Friday, March 27, 2015

Books about to be movies, books I wish were movies (but aren't), and a few movies that just didn't get the book right

There are two kinds of people in this world: Those who think the book is always better than the movie, and those who didn't read the book. I love movies. I love them almost as much as I love books, so it is always thrilling to find out that a favorite book will be coming to a theater near me. So often the adaptations are disappointing though. If only David Fincher could adapt ALL my favorite books to films. Imagine Lauren Beukes' genre bending sci-fi noir thrillers set against her haunting backdrops of Midwestern urban decay done by the director of good books to great movies such as Gone Girl, Fight Club, and The Social Network.

A few books I would love to see adapted to film:

The psychological thriller A Pleasure and a Calling

How perfect would Phil Hogan's prim and proper vigilante sociopath/real estate agent (with the keys to everybody's house) be if played by Jude Law? Or maybe Joseph Fiennes? Definitely Joseph Fiennes.

They would probably end up casting James Franco and spinning it as a screwball hi-jinx comedy though.

The Tusk That Did the Damage byTania James

This book is a strong contender for my "favorite book of 2015" and it's only March. Complicated, graphic and intense, James' second novel is the story of Gravedigger, a vengeful elephant, and Dr. Ravi Varma, a man dedicated to reuniting abandoned elephant calves with their mothers and rescuing orphaned elephants, told through the alternating narratives of a two-person American documentary film crew, a poacher's brother, and Gravedigger. Check out a review here. And go read the book! Here's hoping for a CGI elephant that will do this book justice someday.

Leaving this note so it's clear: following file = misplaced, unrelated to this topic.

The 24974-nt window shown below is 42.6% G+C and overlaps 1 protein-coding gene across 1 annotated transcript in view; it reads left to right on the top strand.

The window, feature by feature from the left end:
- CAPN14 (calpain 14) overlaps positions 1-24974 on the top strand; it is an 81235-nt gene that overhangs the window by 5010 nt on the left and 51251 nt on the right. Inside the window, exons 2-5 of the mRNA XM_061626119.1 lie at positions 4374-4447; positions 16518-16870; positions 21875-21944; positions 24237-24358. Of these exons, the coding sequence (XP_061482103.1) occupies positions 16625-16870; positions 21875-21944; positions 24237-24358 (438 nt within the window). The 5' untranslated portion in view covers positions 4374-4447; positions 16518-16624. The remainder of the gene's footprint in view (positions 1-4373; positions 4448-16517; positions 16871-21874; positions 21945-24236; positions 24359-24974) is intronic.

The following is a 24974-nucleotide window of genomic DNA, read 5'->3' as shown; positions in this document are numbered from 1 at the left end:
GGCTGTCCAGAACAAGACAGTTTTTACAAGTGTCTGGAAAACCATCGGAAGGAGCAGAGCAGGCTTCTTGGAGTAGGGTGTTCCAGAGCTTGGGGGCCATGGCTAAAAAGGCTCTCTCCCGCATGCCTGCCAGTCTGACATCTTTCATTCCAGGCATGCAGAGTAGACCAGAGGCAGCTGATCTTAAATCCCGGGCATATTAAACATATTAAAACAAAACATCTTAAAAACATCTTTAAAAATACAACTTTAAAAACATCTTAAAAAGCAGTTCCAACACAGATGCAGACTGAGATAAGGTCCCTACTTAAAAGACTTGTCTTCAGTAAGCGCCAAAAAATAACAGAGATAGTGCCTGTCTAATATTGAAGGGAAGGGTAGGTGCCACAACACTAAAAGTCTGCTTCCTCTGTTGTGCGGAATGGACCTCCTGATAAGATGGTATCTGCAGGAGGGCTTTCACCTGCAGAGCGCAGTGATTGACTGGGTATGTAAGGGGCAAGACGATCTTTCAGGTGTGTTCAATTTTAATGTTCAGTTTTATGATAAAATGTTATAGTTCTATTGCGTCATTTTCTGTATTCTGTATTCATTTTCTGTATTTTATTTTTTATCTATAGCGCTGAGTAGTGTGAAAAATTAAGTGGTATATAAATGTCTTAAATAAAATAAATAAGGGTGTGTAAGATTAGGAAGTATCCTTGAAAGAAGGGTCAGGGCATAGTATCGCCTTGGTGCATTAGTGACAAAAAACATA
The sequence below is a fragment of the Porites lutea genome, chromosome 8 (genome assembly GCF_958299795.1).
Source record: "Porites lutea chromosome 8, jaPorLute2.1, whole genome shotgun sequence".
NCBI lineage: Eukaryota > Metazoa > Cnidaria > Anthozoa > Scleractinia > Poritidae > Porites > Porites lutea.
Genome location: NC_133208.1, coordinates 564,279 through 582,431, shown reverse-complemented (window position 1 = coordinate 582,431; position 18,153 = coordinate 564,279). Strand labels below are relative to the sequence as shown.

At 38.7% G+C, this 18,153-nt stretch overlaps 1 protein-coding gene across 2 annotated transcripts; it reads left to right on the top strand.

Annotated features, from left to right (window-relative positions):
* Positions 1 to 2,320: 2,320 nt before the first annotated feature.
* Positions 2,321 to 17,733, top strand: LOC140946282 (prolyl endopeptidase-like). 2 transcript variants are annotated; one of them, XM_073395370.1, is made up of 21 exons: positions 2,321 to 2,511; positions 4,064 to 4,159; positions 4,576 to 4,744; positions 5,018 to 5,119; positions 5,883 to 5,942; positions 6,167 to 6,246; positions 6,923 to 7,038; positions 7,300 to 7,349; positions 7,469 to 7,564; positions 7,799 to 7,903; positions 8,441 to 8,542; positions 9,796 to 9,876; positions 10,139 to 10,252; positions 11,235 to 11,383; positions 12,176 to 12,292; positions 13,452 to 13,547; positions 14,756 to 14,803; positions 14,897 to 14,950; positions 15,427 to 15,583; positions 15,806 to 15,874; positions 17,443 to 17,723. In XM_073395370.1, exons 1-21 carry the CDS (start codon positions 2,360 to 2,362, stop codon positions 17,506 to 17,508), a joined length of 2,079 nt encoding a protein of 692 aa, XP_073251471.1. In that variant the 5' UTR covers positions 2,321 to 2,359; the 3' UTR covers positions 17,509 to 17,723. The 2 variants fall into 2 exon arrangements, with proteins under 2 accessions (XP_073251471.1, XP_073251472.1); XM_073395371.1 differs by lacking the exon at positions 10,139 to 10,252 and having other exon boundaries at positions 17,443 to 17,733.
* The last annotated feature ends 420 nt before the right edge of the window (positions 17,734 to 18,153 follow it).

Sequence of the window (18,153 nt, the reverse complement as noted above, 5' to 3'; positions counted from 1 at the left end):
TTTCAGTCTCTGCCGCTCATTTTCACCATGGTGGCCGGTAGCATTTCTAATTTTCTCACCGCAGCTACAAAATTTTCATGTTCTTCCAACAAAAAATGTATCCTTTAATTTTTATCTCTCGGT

A few more from my wish list in brief: Zone One by Colson Whitehead, Night Film by Marissha Pessl, How to Build a Girl by Caitlin Moran, and The Dog Stars by Peter Heller all need to be movies NOW please.

Now for the failures:
This is Where I Leave You, the movie version of Jonathan Tropper's hysterically funny and deeply touching portrayal of a family at odds sitting shiva for their deceased father was a massive disappointment for me. The cast was so promising too! Jason Bateman, Tina Fey, and Adam Driver, in the right director's hands, should have been perfect as the siblings. But they just weren't. Most of the actual humor in the book was completely ignored, and the tenderness felt maudlin and insincere. Maybe if I hadn't read the book I could have enjoyed the film? I suppose that sometimes a book is just too good in your own head to see it cast in another person's vision.